Republican presidential front-runner Donald Trump suggested to a Georgia crowd Monday night that he may charge CNN $5 million to appear at the next GOP primary debate, money he said could go to wounded warriors or veterans.
Looking ahead to the next Republican debate, to be hosted by the network on December 15, Trump said: “How about we do this with CNN? I won't do the debate unless they pay me $5 million and the money goes to wounded warriors or vets.”
Trump justified his price tag by saying that he has been a big ratings draw for those networks that have hosted the Republican primary debates.
The GOP hopeful has said in the past he wants networks to donate advertising profits to help military-related charities. However, at other times in his speech, he seemed more skeptical of the idea, telling the crowd of approximately 5,000 that the move would only be spun by his opponents.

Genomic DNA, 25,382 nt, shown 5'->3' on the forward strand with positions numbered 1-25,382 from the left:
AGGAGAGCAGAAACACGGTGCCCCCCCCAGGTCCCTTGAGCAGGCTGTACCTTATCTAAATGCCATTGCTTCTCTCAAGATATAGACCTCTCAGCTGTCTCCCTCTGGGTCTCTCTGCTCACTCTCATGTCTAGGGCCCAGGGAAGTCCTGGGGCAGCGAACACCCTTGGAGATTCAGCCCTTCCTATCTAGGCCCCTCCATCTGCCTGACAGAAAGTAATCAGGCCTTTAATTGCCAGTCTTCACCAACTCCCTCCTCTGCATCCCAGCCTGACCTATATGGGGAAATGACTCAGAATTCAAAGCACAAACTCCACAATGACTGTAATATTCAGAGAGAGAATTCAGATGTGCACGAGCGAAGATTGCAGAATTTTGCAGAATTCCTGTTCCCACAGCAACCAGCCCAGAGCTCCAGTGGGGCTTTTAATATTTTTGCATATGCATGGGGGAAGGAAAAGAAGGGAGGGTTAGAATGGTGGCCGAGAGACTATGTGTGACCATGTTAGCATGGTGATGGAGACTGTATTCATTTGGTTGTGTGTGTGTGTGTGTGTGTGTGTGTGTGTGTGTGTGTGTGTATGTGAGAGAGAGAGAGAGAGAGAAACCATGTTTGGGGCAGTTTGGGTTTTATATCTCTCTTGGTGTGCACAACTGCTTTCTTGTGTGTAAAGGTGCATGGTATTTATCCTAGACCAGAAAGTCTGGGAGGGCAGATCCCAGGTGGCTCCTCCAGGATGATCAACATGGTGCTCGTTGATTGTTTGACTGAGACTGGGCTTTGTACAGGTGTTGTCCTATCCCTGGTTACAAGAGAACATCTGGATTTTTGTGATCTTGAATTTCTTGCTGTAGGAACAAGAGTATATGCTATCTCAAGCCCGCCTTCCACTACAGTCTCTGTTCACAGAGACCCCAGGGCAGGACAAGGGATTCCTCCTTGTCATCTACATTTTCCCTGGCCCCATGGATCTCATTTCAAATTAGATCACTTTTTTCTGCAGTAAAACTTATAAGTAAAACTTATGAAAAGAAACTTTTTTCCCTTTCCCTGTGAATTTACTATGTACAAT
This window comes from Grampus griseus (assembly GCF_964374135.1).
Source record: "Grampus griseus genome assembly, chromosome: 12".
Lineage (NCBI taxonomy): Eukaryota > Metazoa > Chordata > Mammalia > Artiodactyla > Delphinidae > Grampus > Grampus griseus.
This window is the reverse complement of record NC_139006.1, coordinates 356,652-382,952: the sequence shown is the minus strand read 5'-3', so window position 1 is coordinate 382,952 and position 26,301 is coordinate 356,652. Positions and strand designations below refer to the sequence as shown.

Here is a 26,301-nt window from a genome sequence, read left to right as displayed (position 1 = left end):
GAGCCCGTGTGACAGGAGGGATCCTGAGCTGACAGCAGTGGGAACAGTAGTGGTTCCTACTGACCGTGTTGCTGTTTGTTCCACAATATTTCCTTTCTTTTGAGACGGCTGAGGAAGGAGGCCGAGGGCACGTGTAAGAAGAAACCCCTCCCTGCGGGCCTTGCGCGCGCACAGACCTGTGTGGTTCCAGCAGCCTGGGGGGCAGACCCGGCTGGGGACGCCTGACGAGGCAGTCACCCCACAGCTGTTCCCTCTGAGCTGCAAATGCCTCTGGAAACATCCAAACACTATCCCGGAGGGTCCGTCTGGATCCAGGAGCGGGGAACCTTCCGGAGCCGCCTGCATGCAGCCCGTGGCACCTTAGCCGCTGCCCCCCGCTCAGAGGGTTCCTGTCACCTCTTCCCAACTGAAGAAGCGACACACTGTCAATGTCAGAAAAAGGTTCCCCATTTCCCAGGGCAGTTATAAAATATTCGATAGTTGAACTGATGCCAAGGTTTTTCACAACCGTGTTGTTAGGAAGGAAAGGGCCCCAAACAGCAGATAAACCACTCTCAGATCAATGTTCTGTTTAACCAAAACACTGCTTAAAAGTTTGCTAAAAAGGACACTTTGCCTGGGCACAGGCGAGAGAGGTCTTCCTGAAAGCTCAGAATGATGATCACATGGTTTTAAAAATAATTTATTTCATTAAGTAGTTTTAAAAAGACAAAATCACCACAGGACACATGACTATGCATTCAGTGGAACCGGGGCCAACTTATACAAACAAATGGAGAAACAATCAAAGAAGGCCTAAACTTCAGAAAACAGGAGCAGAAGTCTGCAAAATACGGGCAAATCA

"So what will happen is they'll say, ‘Oh, Trump is chicken,"' he said.
Trump flew to Georgia after meeting with dozens of black pastors in his Manhattan offices, and he said that the meeting went very well.
"It was a really terrific day," he said.
Trump's rally Monday evening featured the endorsement of black Georgia Republican Bruce LeVell, who has served as GOP chairman of Gwinett, a suburban Atlanta county. Herman Cain, a black business executive and radio host who ran for president in 2012, was among those introducing Trump.
As he has done at previous rallies, Trump boasted of his standing atop many GOP presidential preference polls. And he pledged to build a wide coalition. "I will win the Hispanics," he said.
However, Trump also emphasized what has been a constant theme of his campaign – his plan to protect the southern border.
"Our borders are like sieves," he said. "People are just pouring in."
He promised, again, that "we're gonna build a wall" and "Mexico is gonna pay for it."
At another point, he boomed: "If you don't have borders, you don't have a country. I'm sorry. ... We've gotta get our country back, folks."
FoxNews.com’s Christopher Synder and The Associated Press contributed to this report.